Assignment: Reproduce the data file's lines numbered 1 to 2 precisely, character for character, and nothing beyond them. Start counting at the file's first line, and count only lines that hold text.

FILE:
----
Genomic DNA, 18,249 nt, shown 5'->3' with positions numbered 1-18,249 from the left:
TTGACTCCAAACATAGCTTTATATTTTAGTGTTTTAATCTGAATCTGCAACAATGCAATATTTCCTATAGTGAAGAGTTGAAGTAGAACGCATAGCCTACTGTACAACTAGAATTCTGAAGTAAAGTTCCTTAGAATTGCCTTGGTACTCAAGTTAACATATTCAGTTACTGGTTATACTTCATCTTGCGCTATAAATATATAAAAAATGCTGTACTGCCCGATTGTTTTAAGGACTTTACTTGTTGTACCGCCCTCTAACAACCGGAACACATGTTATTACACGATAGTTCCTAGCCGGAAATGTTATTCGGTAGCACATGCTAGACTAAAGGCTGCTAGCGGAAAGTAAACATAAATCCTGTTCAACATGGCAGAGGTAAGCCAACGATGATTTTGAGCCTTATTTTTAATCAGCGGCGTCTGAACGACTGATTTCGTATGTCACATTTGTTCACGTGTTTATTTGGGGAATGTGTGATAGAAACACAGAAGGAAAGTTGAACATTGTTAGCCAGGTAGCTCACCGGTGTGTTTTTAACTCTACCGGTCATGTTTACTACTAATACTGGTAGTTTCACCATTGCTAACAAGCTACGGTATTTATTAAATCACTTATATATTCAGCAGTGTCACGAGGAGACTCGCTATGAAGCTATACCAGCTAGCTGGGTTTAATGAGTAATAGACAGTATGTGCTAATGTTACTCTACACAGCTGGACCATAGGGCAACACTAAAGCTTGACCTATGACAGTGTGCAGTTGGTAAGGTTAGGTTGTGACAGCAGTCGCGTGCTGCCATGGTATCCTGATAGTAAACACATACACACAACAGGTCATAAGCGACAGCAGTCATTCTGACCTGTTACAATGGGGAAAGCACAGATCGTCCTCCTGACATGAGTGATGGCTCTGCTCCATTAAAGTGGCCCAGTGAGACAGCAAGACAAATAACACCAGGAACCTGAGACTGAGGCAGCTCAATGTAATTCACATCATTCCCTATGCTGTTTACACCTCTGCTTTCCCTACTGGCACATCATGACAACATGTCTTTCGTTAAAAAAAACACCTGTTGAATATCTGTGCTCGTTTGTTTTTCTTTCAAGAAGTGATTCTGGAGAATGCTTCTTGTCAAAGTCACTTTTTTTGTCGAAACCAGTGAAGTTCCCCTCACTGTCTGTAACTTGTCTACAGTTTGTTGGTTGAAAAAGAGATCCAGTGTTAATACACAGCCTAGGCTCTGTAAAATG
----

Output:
Genomic DNA, 18,249 nt, shown 5'->3' with positions numbered 1-18,249 from the left:
TTGACTCCAAACATAGCTTTATATTTTAGTGTTTTAATCTGAATCTGCAACAATGCAATATTTCCTATAGTGAAGAGTTGAAGTAGAACGCATAGCCTACTGTACAACTAGAATTCTGAAGTAAAGTTCCTTAGAATTGCCTTGGTACTCAAGTTAACATATTCAGTTACTGGTTATACTTCATCTTGCGCTATAAATATATAAAAAATGCTGTACTGCCCGATTGTTTTAAGGACTTTACTTGTTGTACCGCCCTCTAACAACCGGAACACATGTTATTACACGATAGTTCCTAGCCGGAAATGTTATTCGGTAGCACATGCTAGACTAAAGGCTGCTAGCGGAAAGTAAACATAAATCCTGTTCAACATGGCAGAGGTAAGCCAACGATGATTTTGAGCCTTATTTTTAATCAGCGGCGTCTGAACGACTGATTTCGTATGTCACATTTGTTCACGTGTTTATTTGGGGAATGTGTGATAGAAACACAGAAGGAAAGTTGAACATTGTTAGCCAGGTAGCTCACCGGTGTGTTTTTAACTCTACCGGTCATGTTTACTACTAATACTGGTAGTTTCACCATTGCTAACAAGCTACGGTATTTATTAAATCACTTATATATTCAGCAGTGTCACGAGGAGACTCGCTATGAAGCTATACCAGCTAGCTGGGTTTAATGAGTAATAGACAGTATGTGCTAATGTTACTCTACACAGCTGGACCATAGGGCAACACTAAAGCTTGACCTATGACAGTGTGCAGTTGGTAAGGTTAGGTTGTGACAGCAGTCGCGTGCTGCCATGGTATCCTGATAGTAAACACATACACACAACAGGTCATAAGCGACAGCAGTCATTCTGACCTGTTACAATGGGGAAAGCACAGATCGTCCTCCTGACATGAGTGATGGCTCTGCTCCATTAAAGTGGCCCAGTGAGACAGCAAGACAAATAACACCAGGAACCTGAGACTGAGGCAGCTCAATGTAATTCACATCATTCCCTATGCTGTTTACACCTCTGCTTTCCCTACTGGCACATCATGACAACATGTCTTTCGTTAAAAAAAACACCTGTTGAATATCTGTGCTCGTTTGTTTTTCTTTCAAGAAGTGATTCTGGAGAATGCTTCTTGTCAAAGTCACTTTTTTTGTCGAAACCAGTGAAGTTCCCCTCACTGTCTGTAACTTGTCTACAGTTTGTTGGTTGAAAAAGAGATCCAGTGTTAATACACAGCCTAGGCTCTGTAAAATG